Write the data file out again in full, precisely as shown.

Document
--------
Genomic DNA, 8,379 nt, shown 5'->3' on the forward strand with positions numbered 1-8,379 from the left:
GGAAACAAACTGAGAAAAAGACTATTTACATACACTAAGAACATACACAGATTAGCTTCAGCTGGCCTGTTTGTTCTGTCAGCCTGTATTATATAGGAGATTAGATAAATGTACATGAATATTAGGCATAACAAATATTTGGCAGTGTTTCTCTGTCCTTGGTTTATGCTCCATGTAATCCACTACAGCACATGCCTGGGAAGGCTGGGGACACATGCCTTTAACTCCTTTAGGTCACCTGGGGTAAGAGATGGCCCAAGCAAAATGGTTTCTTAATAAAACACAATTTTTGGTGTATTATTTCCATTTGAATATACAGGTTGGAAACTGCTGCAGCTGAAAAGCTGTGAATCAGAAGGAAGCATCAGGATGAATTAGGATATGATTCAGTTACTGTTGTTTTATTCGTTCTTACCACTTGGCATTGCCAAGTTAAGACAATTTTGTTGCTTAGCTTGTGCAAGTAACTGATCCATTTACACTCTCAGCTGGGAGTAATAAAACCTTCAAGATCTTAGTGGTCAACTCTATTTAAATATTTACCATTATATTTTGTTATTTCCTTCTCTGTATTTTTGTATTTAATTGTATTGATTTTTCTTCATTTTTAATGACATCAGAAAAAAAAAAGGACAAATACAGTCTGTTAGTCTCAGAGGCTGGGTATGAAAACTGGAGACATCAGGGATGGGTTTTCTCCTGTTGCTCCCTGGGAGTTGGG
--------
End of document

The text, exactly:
Genomic DNA, 8,379 nt, shown 5'->3' on the forward strand with positions numbered 1-8,379 from the left:
GGAAACAAACTGAGAAAAAGACTATTTACATACACTAAGAACATACACAGATTAGCTTCAGCTGGCCTGTTTGTTCTGTCAGCCTGTATTATATAGGAGATTAGATAAATGTACATGAATATTAGGCATAACAAATATTTGGCAGTGTTTCTCTGTCCTTGGTTTATGCTCCATGTAATCCACTACAGCACATGCCTGGGAAGGCTGGGGACACATGCCTTTAACTCCTTTAGGTCACCTGGGGTAAGAGATGGCCCAAGCAAAATGGTTTCTTAATAAAACACAATTTTTGGTGTATTATTTCCATTTGAATATACAGGTTGGAAACTGCTGCAGCTGAAAAGCTGTGAATCAGAAGGAAGCATCAGGATGAATTAGGATATGATTCAGTTACTGTTGTTTTATTCGTTCTTACCACTTGGCATTGCCAAGTTAAGACAATTTTGTTGCTTAGCTTGTGCAAGTAACTGATCCATTTACACTCTCAGCTGGGAGTAATAAAACCTTCAAGATCTTAGTGGTCAACTCTATTTAAATATTTACCATTATATTTTGTTATTTCCTTCTCTGTATTTTTGTATTTAATTGTATTGATTTTTCTTCATTTTTAATGACATCAGAAAAAAAAAAGGACAAATACAGTCTGTTAGTCTCAGAGGCTGGGTATGAAAACTGGAGACATCAGGGATGGGTTTTCTCCTGTTGCTCCCTGGGAGTTGGG